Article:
As a hiring manager, you have a lot on your plate. Finding the right talent to fill your business needs can be a daunting task, especially when it comes to roles like product manager and project manager. These two positions might seem similar, but they require different skill sets and offer unique advantages to businesses.

In this article, we’ll explore the differences between a product manager and a project manager, the collaborative relationship between the two, and when to choose one over the other. Let’s hop in!

Product manager vs. project manager, explained

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First, let’s start by understanding the differences between a product manager and a project manager:

  • A product manager is responsible for developing a strategy for a company’s product or service, defining its features, and ensuring its success in the market
  • A project manager is responsible for overseeing the execution of a specific project and managing its scope, timeline, and budget
    In tech, you’ll most likely find a product manager working on the company’s software products, with one product manager usually responsible for a single product. A background in coding or computer science might help a product manager do their job better, but it isn’t usually a requirement.

In a tech context, the more general “project manager” title might be more synonymous with a technical project manager title found at non-tech companies. The big difference here is that a technical project manager should have a strong background in tech and be familiar with Agile project management methodologies like scrum. Again, coding knowledge is rarely a strict requirement, but a general understanding of how applications and software systems work is typically expected.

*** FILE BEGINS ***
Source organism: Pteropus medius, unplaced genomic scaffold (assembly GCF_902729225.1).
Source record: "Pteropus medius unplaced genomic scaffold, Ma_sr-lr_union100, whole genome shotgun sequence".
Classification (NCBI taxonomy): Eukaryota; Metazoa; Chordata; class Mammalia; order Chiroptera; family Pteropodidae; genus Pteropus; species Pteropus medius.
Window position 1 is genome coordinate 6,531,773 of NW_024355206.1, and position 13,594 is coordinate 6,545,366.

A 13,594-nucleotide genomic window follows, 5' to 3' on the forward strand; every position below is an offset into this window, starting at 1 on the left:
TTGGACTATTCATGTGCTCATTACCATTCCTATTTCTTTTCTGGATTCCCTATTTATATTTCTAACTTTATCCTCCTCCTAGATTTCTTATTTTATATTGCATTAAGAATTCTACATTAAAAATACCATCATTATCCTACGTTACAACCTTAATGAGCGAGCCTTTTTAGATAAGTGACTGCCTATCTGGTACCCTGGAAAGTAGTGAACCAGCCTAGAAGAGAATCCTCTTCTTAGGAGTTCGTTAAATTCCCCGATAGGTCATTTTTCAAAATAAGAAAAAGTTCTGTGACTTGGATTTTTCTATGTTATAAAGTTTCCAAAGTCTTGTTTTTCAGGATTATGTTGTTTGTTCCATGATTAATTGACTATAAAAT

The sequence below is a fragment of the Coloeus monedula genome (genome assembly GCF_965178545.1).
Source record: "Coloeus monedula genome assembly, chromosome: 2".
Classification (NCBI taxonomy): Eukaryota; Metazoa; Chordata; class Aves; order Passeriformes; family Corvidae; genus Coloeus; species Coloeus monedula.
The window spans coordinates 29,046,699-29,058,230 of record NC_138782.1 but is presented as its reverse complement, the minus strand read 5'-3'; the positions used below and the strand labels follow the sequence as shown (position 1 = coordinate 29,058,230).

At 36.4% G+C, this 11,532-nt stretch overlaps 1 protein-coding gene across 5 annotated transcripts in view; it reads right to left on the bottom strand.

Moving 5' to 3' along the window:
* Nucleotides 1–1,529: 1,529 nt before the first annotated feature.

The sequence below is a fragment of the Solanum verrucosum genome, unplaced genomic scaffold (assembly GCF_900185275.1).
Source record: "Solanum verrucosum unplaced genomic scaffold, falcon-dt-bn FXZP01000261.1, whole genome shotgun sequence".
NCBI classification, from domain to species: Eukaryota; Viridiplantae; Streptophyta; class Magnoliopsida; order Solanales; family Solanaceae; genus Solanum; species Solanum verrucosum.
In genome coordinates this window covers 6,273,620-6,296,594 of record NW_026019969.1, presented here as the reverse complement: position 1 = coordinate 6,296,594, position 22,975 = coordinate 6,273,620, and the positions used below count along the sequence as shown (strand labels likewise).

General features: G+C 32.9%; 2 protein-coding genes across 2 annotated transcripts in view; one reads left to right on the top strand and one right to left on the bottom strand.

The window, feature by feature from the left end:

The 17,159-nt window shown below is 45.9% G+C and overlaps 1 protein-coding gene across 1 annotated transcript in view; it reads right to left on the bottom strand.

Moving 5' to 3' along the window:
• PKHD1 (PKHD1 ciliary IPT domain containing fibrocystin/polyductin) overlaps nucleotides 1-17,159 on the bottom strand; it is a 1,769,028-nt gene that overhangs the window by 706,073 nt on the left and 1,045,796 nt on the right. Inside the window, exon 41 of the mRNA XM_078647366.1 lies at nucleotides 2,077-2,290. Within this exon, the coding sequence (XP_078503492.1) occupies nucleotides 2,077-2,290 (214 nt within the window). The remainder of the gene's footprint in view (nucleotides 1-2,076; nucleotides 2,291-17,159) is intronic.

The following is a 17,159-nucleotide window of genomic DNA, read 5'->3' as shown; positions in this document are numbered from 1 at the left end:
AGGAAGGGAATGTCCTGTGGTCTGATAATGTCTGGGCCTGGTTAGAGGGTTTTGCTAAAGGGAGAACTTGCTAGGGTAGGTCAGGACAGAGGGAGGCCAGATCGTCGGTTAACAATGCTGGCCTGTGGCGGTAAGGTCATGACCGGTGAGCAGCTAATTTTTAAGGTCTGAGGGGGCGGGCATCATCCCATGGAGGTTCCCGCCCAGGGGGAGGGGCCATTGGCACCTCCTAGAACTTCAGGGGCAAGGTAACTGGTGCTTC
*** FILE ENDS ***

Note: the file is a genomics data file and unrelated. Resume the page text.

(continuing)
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How do product and project managers collaborate?

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To put it simply, a product manager sets the direction for a product, while a project manager ensures it’s delivered on time and within budget. As you might imagine, there’s a necessary collaborative relationship between the two.

A product manager will work with a project manager to define the goals and milestones for a product’s development, while a project manager will ensure the processes, resources, and team members needed to achieve those goals are in place. There is sometimes overlap in the responsibilities of each role, but ultimately, their work should complement each other to bring a product to market successfully.

Product manager salary

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According to Glassdoor, the average salary for a product manager is $111,232 per year, though it is possible to see salaries upwards of $240,000 per year, depending on location and experience. Big tech companies like Meta and Google tend to offer the highest salaries for these positions, so keep in mind that salary estimates on the higher end may be skewed by their deep pockets. Salary expectations at a smaller company will naturally be lower.

Project manager salary